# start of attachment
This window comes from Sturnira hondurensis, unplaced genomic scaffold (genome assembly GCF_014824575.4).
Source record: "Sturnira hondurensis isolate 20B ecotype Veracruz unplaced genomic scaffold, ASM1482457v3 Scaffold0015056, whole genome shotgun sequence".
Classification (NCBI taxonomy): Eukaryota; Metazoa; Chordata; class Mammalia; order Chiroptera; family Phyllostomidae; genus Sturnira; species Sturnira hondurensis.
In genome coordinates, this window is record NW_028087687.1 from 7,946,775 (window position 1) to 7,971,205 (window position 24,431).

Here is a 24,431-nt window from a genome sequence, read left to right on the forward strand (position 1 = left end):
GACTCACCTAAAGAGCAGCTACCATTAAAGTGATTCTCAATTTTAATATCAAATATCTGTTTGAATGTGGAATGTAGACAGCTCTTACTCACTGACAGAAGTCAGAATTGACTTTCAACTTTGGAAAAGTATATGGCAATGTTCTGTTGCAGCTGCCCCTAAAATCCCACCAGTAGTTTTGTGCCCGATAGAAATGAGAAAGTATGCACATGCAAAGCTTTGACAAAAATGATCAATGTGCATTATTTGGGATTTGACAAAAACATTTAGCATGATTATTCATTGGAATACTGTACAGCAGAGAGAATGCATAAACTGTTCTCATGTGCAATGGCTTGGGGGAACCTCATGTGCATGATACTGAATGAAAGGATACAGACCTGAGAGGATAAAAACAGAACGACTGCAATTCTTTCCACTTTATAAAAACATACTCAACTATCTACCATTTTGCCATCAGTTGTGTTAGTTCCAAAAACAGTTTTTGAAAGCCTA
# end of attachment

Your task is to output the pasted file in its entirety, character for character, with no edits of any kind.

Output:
This window comes from Sturnira hondurensis, unplaced genomic scaffold (genome assembly GCF_014824575.4).
Source record: "Sturnira hondurensis isolate 20B ecotype Veracruz unplaced genomic scaffold, ASM1482457v3 Scaffold0015056, whole genome shotgun sequence".
Classification (NCBI taxonomy): Eukaryota; Metazoa; Chordata; class Mammalia; order Chiroptera; family Phyllostomidae; genus Sturnira; species Sturnira hondurensis.
In genome coordinates, this window is record NW_028087687.1 from 7,946,775 (window position 1) to 7,971,205 (window position 24,431).

Here is a 24,431-nt window from a genome sequence, read left to right on the forward strand (position 1 = left end):
GACTCACCTAAAGAGCAGCTACCATTAAAGTGATTCTCAATTTTAATATCAAATATCTGTTTGAATGTGGAATGTAGACAGCTCTTACTCACTGACAGAAGTCAGAATTGACTTTCAACTTTGGAAAAGTATATGGCAATGTTCTGTTGCAGCTGCCCCTAAAATCCCACCAGTAGTTTTGTGCCCGATAGAAATGAGAAAGTATGCACATGCAAAGCTTTGACAAAAATGATCAATGTGCATTATTTGGGATTTGACAAAAACATTTAGCATGATTATTCATTGGAATACTGTACAGCAGAGAGAATGCATAAACTGTTCTCATGTGCAATGGCTTGGGGGAACCTCATGTGCATGATACTGAATGAAAGGATACAGACCTGAGAGGATAAAAACAGAACGACTGCAATTCTTTCCACTTTATAAAAACATACTCAACTATCTACCATTTTGCCATCAGTTGTGTTAGTTCCAAAAACAGTTTTTGAAAGCCTA